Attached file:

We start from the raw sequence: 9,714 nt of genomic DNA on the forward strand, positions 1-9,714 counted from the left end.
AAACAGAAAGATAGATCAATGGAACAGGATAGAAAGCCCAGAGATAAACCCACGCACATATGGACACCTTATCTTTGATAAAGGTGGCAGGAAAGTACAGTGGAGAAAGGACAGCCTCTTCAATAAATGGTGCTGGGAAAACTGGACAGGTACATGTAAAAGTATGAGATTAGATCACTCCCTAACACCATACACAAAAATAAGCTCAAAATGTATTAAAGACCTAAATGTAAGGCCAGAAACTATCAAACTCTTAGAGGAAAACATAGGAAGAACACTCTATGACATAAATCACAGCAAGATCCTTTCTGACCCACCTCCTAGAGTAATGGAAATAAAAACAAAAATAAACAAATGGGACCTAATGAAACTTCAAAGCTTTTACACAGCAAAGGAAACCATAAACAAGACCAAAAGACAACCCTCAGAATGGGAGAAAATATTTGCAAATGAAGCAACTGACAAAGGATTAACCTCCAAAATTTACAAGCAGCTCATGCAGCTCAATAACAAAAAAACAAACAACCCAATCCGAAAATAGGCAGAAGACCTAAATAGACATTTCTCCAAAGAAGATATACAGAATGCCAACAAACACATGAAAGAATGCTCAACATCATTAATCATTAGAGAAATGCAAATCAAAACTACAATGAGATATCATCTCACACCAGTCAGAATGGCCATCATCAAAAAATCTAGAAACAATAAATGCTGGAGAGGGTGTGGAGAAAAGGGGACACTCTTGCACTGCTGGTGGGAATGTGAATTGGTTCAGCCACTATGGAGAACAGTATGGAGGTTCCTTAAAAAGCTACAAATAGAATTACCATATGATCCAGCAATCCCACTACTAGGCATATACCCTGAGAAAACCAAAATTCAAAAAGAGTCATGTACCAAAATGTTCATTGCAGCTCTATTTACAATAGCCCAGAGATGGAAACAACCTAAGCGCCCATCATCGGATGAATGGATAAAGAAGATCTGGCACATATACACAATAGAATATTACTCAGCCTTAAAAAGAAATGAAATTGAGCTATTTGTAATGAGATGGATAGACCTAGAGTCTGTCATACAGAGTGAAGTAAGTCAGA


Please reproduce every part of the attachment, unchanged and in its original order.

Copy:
We start from the raw sequence: 9,714 nt of genomic DNA on the forward strand, positions 1-9,714 counted from the left end.
AAACAGAAAGATAGATCAATGGAACAGGATAGAAAGCCCAGAGATAAACCCACGCACATATGGACACCTTATCTTTGATAAAGGTGGCAGGAAAGTACAGTGGAGAAAGGACAGCCTCTTCAATAAATGGTGCTGGGAAAACTGGACAGGTACATGTAAAAGTATGAGATTAGATCACTCCCTAACACCATACACAAAAATAAGCTCAAAATGTATTAAAGACCTAAATGTAAGGCCAGAAACTATCAAACTCTTAGAGGAAAACATAGGAAGAACACTCTATGACATAAATCACAGCAAGATCCTTTCTGACCCACCTCCTAGAGTAATGGAAATAAAAACAAAAATAAACAAATGGGACCTAATGAAACTTCAAAGCTTTTACACAGCAAAGGAAACCATAAACAAGACCAAAAGACAACCCTCAGAATGGGAGAAAATATTTGCAAATGAAGCAACTGACAAAGGATTAACCTCCAAAATTTACAAGCAGCTCATGCAGCTCAATAACAAAAAAACAAACAACCCAATCCGAAAATAGGCAGAAGACCTAAATAGACATTTCTCCAAAGAAGATATACAGAATGCCAACAAACACATGAAAGAATGCTCAACATCATTAATCATTAGAGAAATGCAAATCAAAACTACAATGAGATATCATCTCACACCAGTCAGAATGGCCATCATCAAAAAATCTAGAAACAATAAATGCTGGAGAGGGTGTGGAGAAAAGGGGACACTCTTGCACTGCTGGTGGGAATGTGAATTGGTTCAGCCACTATGGAGAACAGTATGGAGGTTCCTTAAAAAGCTACAAATAGAATTACCATATGATCCAGCAATCCCACTACTAGGCATATACCCTGAGAAAACCAAAATTCAAAAAGAGTCATGTACCAAAATGTTCATTGCAGCTCTATTTACAATAGCCCAGAGATGGAAACAACCTAAGCGCCCATCATCGGATGAATGGATAAAGAAGATCTGGCACATATACACAATAGAATATTACTCAGCCTTAAAAAGAAATGAAATTGAGCTATTTGTAATGAGATGGATAGACCTAGAGTCTGTCATACAGAGTGAAGTAAGTCAGA